Kyra “Kai” Daniels has watched anime, read manga and played video games for years. She was first introduced to cosplay, where fans dress as favorite fictitious characters, when a friend invited her to RadCon in the Tri-Cities several years ago.
“It was like, ‘Hey you can actually dress up as these characters,’ ” Daniels recalls. “I didn’t know you could do that.”
At this year’s KuroNekoCon anime convention, she was “cotton candy” Garnet from “Steven Universe,” one out of hundreds if not thousands of costumes seen over three days at the convention’s 10th anniversary event.
Now the region’s largest anime convention, KuroNekoCon started out small 10 years ago with roughly 300 people. Last year it had grown to 3,000, and though a count for the 2018 installment wasn’t immediately available Sunday, attendance at the anniversary event was certainly strong.
Among the myriad costumes were many characters anime fans would be sure to recognize: No-Face from “Spirited Away,” Yugi Muto from the manga and anime series “Yu-Gi-Oh!,” as well as many non-anime characters like Poe from “Star Wars” and Ariel from “The Little Mermaid.”
Daniels wears her Garnet cosplay like she was born for it. Adorned in pink and blue, with glitter freckles and shimmering lips, the look is outlandish in the best way possible. Yet costume is only part of the fun, Daniels said.
“One of my favorite things is getting to meet new people and make new friends,” said the 26-year-old. The community is overwhelmingly positive and welcoming, she said.
“We don’t have to worry about other people judging us for the things we’re interested in, because we know that we all start somewhere when it comes to cosplay,” Daniels said. “There’s no room to judge.”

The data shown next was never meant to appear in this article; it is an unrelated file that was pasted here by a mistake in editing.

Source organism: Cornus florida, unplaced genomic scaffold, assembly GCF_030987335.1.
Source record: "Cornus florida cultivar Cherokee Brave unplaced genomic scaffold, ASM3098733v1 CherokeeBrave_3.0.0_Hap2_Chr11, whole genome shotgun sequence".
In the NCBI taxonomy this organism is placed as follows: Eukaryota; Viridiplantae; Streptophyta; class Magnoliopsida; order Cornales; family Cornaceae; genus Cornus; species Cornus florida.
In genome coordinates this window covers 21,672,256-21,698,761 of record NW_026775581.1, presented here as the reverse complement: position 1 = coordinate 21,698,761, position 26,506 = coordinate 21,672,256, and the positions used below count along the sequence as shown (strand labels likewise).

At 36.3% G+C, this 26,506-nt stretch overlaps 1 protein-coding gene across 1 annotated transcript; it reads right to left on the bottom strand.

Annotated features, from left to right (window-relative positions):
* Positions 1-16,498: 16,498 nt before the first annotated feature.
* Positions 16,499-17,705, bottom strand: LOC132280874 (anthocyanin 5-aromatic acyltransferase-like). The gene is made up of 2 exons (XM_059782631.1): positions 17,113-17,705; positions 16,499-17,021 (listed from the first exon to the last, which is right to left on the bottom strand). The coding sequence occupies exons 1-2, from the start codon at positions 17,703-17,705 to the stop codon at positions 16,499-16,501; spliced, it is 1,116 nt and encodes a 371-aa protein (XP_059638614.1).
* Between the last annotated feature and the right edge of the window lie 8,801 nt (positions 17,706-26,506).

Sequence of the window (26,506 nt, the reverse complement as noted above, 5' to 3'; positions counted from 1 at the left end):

That sentiment was echoed by Van Blaricom, a 27-year-old Spokane resident who came dressed as Venom from “Spider-Man.” He cosplays competitively with his sister, although he originally came to KuroNekoCon as a comic artist selling his work.
He’s cosplayed since late middle school, he said, and more recently has used it as inspiration to lose weight by choosing characters he wants to feel comfortable imitating.
“I went from costumes completely covering my body to where now, I’m in a skin-tight bodysuit,” he said. “No shame.”
The three-day convention included events like cosplay chess, where characters fought each other on a giant board controlled by two group leaders; Japanese Field Day, inspired by Japan’s Health and Sports Day; guest panels; and karaoke.
The convention isn’t just about pop culture, said Marketing Director Jen French. It’s also educational.
Alongside the usual convention activities, KuroNekoCon hosted demonstrations from groups like Spokane Kendo and Spokane Taiko, and even the Spokane Buddhist Temple, she said. And the event is always child-friendly, with mature events labeled and IDs checked at the door.
Anime is one part of Japanese culture that has increased in popularity greatly thanks to the internet, French said, and people love embodying those characters.
“There’s something really appealing about getting to see a really fancy costume,” she said. “Especially when you’re younger, appealing to characters that you’ve watched in anime or read about in manga, and getting to dress up as them, getting to be in character – it’s a lot of fun.”
Kids aren’t the only ones who enjoy the event.
“I’ve seen everyone here from people that could be my grandpa to a lot of these kids who could be my kids,” said 33-year-old Kat Brown. This is her second year coming to the event.
Brown has been an anime fan since her pre-teens, but only recently started cosplaying, she said. This year, she dressed as Haruji Fujioka from “Ouran High School Host Club.”
“I started with Sailor Moon as most little girls did,” she said. From there she moved on to other shows – some lighthearted and funny, like “Ouran,” and others more serious.
Anime is for everyone, she said. There are countless genres and stories that can appeal to all sorts of people, at any age.
“A lot of people will give it flak because it’s animated, it’s a cartoon, but there’s a lot of them that are legitimately for older people,” Brown said. “I just think the stories are good, and it’s got a lot of those fanciful ideas.”
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